Cathay Pacific hit by data leak affecting up to 9.4m passengers
Cathay Pacific, Hong Kong’s flag carrier, has suffered a massive data leak after someone gained “unauthorised access” to the information of up to 9.4m passengers, including passport numbers, contact details and travel histories.
Cyber security experts were quick to ask why the airline, which detected the hack in March, had taken seven months to make it public.
“We are very sorry for any concern this data security event may cause our passengers,” said Rupert Hogg, the airline’s chief executive. “We acted immediately to contain the event, commence a thorough investigation with the assistance of a leading cyber security firm and to further strengthen our IT security measures.”
Cathay Pacific said it engaged consultants from Mandiant, part of FireEye, to conduct a forensic investigation into the breach.
The airline said it first detected “suspicious activity” on its IT systems in March and confirmed the “unauthorised access” to certain personal information in early May. It added that it had “no evidence that any personal information has been misused” and was in the process of contacting affected customers, having already informed the Hong Kong police.
Jerry Allen, managing director of Return on Development, a crisis management consultancy focusing on aviation, said it was “not reasonable at all” for Cathay Pacific to have known about the hack for seven months and not notified customers: “If we give our data and credit card details in good faith to make a booking, if there’s a hint that data has been compromised, we deserve to know.”
In the EU, companies that detect a data breach must notify their national authority within 72 hours or face aggravated regulatory consequences.
When asked why Cathay took so long to notify people, the airline said: “We believe it is important to have accurate information to share, so that people know the facts and we can support them accordingly.”
Cathay said the combination of data accessed varied by passenger but included passenger name, nationality, date of birth, contact details, passport number, identity card number, frequent flyer programme membership number and historical travel information.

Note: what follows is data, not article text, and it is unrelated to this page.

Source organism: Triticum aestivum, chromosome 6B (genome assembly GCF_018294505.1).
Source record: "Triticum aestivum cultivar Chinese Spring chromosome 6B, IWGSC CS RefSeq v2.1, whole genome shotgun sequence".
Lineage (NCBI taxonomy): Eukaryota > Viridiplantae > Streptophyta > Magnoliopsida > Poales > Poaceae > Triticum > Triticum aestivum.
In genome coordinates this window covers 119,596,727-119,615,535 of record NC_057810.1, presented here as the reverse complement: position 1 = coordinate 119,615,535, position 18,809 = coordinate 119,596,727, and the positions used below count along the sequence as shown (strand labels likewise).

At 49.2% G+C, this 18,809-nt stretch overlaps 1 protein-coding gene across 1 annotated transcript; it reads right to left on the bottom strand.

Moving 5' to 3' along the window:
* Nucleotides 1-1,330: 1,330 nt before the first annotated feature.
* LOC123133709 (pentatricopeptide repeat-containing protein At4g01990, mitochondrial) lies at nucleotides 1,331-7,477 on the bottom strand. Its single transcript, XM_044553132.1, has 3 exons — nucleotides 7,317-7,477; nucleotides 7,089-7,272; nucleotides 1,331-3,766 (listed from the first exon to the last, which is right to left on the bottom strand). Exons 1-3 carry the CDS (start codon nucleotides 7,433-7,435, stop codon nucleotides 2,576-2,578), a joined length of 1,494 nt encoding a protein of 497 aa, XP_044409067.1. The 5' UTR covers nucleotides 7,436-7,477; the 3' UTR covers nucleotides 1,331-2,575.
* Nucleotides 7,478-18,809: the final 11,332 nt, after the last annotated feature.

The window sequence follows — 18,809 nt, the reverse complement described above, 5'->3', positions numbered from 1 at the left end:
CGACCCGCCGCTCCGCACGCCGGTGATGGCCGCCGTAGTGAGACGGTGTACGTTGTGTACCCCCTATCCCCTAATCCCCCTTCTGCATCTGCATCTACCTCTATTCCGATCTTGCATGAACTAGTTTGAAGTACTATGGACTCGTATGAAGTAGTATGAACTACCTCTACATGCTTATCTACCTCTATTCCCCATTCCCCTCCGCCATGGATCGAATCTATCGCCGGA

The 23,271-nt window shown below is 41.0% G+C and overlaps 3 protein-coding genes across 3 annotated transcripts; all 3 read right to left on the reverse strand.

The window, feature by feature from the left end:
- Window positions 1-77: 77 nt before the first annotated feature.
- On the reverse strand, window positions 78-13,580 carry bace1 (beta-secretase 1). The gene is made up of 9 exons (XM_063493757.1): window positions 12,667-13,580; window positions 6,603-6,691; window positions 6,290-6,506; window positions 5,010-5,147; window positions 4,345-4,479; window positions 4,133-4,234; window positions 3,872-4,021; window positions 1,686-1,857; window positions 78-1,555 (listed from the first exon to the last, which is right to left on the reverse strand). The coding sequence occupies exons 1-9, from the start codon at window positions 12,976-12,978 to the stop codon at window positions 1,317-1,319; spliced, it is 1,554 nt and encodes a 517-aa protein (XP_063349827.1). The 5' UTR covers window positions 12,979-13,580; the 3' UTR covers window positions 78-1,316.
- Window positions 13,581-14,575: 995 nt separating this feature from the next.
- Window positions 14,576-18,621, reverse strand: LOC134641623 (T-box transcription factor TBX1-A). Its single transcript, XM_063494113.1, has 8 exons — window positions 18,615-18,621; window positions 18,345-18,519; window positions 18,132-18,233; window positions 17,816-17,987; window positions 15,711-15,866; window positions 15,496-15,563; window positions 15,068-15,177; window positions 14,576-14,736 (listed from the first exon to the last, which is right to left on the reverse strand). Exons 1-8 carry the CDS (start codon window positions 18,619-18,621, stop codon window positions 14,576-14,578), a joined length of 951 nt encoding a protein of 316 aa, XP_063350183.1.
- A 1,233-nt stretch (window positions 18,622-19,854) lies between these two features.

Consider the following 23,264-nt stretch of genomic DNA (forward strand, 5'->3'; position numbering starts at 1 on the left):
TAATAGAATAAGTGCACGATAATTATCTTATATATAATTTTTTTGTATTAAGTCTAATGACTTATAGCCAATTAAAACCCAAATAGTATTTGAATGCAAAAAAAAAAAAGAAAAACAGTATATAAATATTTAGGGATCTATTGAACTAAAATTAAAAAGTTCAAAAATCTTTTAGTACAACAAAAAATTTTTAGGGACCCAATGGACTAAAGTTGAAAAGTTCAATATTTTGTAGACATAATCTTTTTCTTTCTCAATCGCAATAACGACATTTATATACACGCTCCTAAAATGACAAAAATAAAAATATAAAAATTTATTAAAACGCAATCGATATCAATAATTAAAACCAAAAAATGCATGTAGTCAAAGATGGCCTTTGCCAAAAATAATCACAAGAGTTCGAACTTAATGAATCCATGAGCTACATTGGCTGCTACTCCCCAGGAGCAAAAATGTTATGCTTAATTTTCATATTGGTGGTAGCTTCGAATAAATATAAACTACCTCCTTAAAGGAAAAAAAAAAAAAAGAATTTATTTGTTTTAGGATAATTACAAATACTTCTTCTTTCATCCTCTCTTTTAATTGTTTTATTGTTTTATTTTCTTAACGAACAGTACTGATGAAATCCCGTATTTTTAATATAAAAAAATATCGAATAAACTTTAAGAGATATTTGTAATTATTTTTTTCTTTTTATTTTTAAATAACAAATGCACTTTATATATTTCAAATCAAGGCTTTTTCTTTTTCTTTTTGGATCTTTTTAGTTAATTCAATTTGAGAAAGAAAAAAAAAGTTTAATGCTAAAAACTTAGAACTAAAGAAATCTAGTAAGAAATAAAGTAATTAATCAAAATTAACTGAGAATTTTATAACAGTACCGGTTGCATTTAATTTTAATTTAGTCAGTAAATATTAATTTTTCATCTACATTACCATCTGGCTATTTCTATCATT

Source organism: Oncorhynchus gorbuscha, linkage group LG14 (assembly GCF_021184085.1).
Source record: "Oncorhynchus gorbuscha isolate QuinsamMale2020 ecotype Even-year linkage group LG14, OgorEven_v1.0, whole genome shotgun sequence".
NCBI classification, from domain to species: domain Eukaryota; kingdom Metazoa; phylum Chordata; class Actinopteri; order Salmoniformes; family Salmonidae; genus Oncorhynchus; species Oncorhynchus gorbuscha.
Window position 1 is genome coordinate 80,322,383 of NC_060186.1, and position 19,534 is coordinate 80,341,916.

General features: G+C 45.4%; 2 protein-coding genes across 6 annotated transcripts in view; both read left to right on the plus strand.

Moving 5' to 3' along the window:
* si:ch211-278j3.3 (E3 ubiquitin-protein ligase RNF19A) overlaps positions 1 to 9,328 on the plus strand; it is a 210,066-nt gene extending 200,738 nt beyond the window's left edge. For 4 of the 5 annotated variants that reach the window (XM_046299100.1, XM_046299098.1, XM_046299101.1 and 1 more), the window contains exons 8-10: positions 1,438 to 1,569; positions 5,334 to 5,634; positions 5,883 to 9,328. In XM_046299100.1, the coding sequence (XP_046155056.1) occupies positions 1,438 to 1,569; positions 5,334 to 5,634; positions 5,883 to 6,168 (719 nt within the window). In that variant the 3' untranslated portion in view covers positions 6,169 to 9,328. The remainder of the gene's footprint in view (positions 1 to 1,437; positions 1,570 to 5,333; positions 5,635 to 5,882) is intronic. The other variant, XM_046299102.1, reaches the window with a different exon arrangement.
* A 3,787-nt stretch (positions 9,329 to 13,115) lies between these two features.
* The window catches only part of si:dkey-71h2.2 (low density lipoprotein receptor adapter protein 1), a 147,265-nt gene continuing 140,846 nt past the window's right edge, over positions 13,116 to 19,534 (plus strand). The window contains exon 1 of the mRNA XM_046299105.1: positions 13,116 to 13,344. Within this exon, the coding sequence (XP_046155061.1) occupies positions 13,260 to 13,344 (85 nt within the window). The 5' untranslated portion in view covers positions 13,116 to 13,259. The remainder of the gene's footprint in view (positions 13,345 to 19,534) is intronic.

It added that no passwords and only a small number of credit cards were compromised, all without the CVV code that makes fraudulent use easier. The airline declined to say who was behind the attack or what their motivation was, noting: “We are focused on assisting affected customers.”
Mr Allen said that a passport number on its own was not of great use to hackers, but in combination with other data — such as a person’s name or the country which issued it — could help hackers steal someone’s identity.
Lukasz Olejnik, independent cyber security and privacy researcher and adviser, said it was unclear how Cathay knew that information had not been misused. “Most likely this means that the company is — until today — unaware of misuse,” he said. “It is not really clear how this negative conclusion has been reached, and if and how the company actively sought information regarding the possible misuse.”
This is the latest in a series of aviation-sector hacks. In September, British Airways disclosed that hackers had stolen data relating to about 380,000 customers from its website and mobile app during a two-week period beginning on August 21, at the height of the summer holiday season. Cyber security experts said the BA hack was one of the most serious ever because CVV codes were taken.
Cathay Pacific, which is 30 per cent owned by state-owned company Air China and 45 per cent by the Swire conglomerate, has been struggling under the weight of competition from state-backed rivals in mainland China and the Gulf.
In August, the airline reported an unexpected loss for the first six months of the year as fuel costs mounted, It disclosed a net loss of HK$263m (US$33.5m) in the six months to June.